Cartoon Culture War

Emily Schoen, Editor-in-Chief

A mural depicting a Chinese character from And to Think I Saw It on Mulberry Street is to be replaced after it is said to depict stereotypical attributes, causing authors to decide not to attend a scheduled event.

Theodor Seuss Geisel, born March 2, 1904, was an American author, political cartoonist, poet, animator, book publisher and artist. He is best known for writing children’s books under the alias of Dr. Seuss. He has written several of the most popular children’s books of all time, selling over 600 million copies and being translated into over 20 languages by the time of his death on September 24, 1991.

During World War II, Geisel worked in an animation department of the United States Army where he produced several short films, including Design for Death, which later won the 1947 Academy Award for Best Documentary Feature. After the war Geisel focused on children’s books, writing If I Ran the Zoo (1950), Horton Hears a Who! (1955), If I Ran the Circus (1956), The Cat in the Hat (1957), How the Grinch Stole Christmas! (1957) and Green Eggs and Ham (1960). He won the Lewis Carrol Shelf Award in 1958 for Horton Hatches an Egg and again in 1961 for And to Think That I Saw it on Mulberry Street. Because of his success, Geisel’s birthday has been adopted as the annual date for National Read across America Day, an initiative created by the National Education Association.

Recently, Massachusetts museum dedicated to Dr. Seuss decided to replace a mural featuring a Chinese character from one of his books after three authors declared they would boycott an event due to the “jarring racial stereotype.” The museum will replace the image with ones from Seuss’ later books.

Children’s book authors, Mike Curato, Mo Williams and Lisa Yee signed a letter declining an invitation to the museum’s inaugural Children’s Literature Festival, which was set for October 14, before it was cancelled, saying the image portrayed was “deeply hurtful.”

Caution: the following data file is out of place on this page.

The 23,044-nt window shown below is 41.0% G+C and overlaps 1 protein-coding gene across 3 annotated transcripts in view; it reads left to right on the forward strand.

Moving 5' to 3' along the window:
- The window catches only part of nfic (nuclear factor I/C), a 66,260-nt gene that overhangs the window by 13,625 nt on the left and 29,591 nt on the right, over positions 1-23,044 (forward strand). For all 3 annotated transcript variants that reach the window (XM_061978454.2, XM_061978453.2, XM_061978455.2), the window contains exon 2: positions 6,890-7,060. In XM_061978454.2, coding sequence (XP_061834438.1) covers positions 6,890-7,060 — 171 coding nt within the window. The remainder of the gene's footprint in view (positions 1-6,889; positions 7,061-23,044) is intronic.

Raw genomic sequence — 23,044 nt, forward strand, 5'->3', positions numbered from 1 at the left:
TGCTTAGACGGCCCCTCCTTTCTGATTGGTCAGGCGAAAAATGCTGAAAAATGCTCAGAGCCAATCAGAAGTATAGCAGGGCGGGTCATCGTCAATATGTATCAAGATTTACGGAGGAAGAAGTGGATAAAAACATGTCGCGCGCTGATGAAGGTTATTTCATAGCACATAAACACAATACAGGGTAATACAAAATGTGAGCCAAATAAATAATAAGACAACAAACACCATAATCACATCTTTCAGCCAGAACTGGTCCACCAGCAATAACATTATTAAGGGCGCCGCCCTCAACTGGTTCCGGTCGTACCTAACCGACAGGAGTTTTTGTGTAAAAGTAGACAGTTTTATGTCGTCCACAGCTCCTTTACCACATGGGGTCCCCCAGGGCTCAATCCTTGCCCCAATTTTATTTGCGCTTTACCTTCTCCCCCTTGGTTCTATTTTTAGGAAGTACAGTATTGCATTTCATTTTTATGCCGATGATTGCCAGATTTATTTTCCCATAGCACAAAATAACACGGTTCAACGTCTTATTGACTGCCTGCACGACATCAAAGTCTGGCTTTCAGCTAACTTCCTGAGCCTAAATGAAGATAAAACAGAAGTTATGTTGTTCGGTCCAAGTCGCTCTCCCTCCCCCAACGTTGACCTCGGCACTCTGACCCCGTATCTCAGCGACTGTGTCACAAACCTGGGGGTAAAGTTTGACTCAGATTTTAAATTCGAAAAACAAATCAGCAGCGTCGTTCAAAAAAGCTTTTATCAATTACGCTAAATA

The original drawing from the first publication of And To Think I Saw It on Mulberry Street

A complaint was posted to Twitter stating: “We recently learned that a key component of this institution honoring Dr. Seuss features a mural depicting a scene from his first book, ‘And to think I Saw It on Mulberry Street,’ and within the selected art is a jarring racial stereotype of a Chinese man, who is depicted with chopsticks, a pointed hat, and slanted slit eyes. We find this caricature of ‘the Chinaman’ deeply hurtful, and we have concerns about children’s exposure to it.”

After the museum offered to take down the mural, the authors have not said they would attend the event, but the museum has not said if the festival is scheduled to take place once more.

And to Think I Saw It on Mulberry Street was Geisel’s first book and was written in

The version of the drawing published in 1978, removing the skin, ponytail, and changing the phrasing of the passage

1937 and tells the story of a child fantasizing about how his father will go off to work. The book has only received one textual edit, approved by Geisel in 1978, the changing of the term “Chinaman” to “Chinese man.” In addition the character’s

pigtail and yellow coloring of the skin have been removed, leaving the appearance of the character to be the basic design of many of Dr. Seuss’s characters, whimsical. According to Chinese have been using chopsticks around 1200 B.C. and spread across the Asian continent by 500 A.D. Whenever one dines at a Chinese restaurant in America, chopsticks are made readily available to those who are able to use them, as it is part of Asian culture to enjoy rice with chopsticks. A caricature is defined as a picture, description or imitation in which certain striking characteristics are exaggerated in order to create a comic or grotesque effect. The illustration’s features are not exaggerated. In fact, if the authors had not pointed it out in the first place, I would have never paid any attention to them. Honestly, I still did not even find anything after minutes of observation. The version depicted in the books printed before the changes in 1978 show an extremely yellow man with a long ponytail, after the changes his skin is the color of the page and the ponytail was removed. Because this is from Seuss’s first book, the mural should remain. It is an important piece of history with a story behind it.